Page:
You would then alter your config/config.php file to add the second argument. The following example builds on the previous, and demonstrates having the AppConfig entry enabled. The configuration will be cached to data/config-cache.php in the application root:

$configManager = new ConfigManager([
    new PhpFileProvider('config/autoload/{{,*.}global,{,*.}local}.php'),
], 'data/config-cache.php');

When the configuration cache path is present, if the config_cache_enabled flag is enabled, then configuration will be read from the cached configuration, instead of parsing and merging the various configuration sources.

Tooling support

The skeleton ships with zend-expressive-tooling by default, which allows you to execute the following command in order to create a module skeleton, add and enable autoloading rules for it, and register it with your application:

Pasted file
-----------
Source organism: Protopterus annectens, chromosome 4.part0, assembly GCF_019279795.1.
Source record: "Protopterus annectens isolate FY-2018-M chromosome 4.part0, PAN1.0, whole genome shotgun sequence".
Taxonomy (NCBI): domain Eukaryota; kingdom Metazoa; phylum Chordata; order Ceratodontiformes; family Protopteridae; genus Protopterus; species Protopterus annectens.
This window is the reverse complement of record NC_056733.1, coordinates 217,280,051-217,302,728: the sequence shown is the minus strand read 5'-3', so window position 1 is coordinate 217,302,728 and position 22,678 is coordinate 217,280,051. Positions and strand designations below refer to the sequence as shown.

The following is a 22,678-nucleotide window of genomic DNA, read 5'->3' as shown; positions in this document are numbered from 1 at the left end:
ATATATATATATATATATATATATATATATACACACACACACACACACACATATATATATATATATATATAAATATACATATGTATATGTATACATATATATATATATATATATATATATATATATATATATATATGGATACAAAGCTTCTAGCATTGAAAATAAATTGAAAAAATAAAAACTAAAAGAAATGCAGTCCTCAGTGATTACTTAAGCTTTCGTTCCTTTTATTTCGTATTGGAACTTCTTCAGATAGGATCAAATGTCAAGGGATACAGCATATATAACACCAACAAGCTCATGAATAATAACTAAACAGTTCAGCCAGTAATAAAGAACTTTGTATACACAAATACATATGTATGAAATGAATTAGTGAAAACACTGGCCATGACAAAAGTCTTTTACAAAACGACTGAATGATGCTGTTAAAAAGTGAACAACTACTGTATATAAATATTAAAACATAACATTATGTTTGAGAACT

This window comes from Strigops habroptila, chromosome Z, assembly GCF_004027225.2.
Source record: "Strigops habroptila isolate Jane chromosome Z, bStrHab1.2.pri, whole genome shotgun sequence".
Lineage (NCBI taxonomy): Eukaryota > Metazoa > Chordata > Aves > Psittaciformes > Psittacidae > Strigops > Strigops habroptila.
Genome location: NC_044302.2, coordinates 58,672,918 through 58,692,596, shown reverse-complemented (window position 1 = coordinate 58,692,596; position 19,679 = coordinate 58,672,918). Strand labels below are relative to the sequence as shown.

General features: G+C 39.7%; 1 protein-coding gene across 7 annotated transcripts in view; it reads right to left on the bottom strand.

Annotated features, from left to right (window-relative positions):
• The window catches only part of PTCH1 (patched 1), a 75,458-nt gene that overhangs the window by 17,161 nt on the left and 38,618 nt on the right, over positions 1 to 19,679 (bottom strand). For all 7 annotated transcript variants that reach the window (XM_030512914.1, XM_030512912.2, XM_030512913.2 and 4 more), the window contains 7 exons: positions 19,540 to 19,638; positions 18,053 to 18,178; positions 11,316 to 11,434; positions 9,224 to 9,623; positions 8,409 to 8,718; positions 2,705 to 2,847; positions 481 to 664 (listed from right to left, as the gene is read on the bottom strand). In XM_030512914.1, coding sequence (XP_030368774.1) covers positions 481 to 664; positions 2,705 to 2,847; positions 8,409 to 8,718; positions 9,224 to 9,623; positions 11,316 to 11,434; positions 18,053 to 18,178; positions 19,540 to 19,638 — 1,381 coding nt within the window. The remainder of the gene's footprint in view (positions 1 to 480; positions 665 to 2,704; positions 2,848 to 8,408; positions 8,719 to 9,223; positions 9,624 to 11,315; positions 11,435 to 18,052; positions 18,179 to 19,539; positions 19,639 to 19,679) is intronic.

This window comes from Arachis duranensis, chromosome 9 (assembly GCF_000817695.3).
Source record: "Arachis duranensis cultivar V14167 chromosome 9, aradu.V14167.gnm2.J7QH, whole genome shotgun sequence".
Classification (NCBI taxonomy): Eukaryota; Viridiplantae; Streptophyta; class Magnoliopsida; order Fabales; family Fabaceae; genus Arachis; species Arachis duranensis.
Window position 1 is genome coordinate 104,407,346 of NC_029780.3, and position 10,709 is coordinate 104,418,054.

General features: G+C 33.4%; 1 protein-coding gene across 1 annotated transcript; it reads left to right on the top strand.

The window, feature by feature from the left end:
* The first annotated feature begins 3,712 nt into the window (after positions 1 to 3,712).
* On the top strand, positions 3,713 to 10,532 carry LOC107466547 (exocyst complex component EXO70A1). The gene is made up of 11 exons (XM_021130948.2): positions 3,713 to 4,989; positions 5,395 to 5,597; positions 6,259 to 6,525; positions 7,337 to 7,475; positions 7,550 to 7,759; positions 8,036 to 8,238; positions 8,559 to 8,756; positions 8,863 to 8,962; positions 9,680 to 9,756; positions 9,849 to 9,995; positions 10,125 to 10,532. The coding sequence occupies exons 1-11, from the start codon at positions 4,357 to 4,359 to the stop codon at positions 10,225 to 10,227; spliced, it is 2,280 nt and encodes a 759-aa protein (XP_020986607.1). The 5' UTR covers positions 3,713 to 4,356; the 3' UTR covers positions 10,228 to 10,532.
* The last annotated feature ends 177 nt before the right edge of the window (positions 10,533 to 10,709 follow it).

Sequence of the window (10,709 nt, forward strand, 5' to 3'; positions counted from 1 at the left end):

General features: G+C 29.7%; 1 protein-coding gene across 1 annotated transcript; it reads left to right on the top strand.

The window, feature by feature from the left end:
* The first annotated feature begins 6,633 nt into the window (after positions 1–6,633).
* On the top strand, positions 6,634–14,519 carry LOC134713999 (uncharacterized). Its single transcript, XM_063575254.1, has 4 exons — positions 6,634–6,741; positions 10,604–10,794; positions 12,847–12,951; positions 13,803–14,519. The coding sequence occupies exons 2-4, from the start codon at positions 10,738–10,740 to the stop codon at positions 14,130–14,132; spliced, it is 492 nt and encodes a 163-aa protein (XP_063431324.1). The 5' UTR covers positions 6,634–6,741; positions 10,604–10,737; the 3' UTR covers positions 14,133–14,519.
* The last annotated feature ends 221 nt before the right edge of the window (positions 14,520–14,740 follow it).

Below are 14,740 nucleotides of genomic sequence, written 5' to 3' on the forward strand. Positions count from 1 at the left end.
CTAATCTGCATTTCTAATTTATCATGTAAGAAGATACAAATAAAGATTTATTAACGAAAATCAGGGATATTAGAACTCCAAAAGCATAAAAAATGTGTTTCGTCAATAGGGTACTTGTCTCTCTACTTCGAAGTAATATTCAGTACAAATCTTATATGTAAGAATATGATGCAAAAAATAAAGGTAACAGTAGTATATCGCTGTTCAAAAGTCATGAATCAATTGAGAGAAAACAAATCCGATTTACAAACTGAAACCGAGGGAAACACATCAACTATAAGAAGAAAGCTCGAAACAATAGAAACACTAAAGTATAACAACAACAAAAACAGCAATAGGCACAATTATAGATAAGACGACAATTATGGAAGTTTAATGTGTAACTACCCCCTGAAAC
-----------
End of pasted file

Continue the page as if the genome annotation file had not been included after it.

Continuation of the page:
$ composer expressive module:create {ModuleName}

We recommend using this tool when creating new modules.

Final notes

This approach may look simple, but it is flexible and powerful:

  • You pass a list of config providers to the ConfigAggregator constructor.
  • Configuration is merged in the same order as it is passed, with later entries having precedence.
  • You can override module configuration using *.global.php and *.local.php files.
  • If cached config is found, ConfigAggregator does not iterate over provider list.

For more details, please refer to the zend-config-aggregator documentation.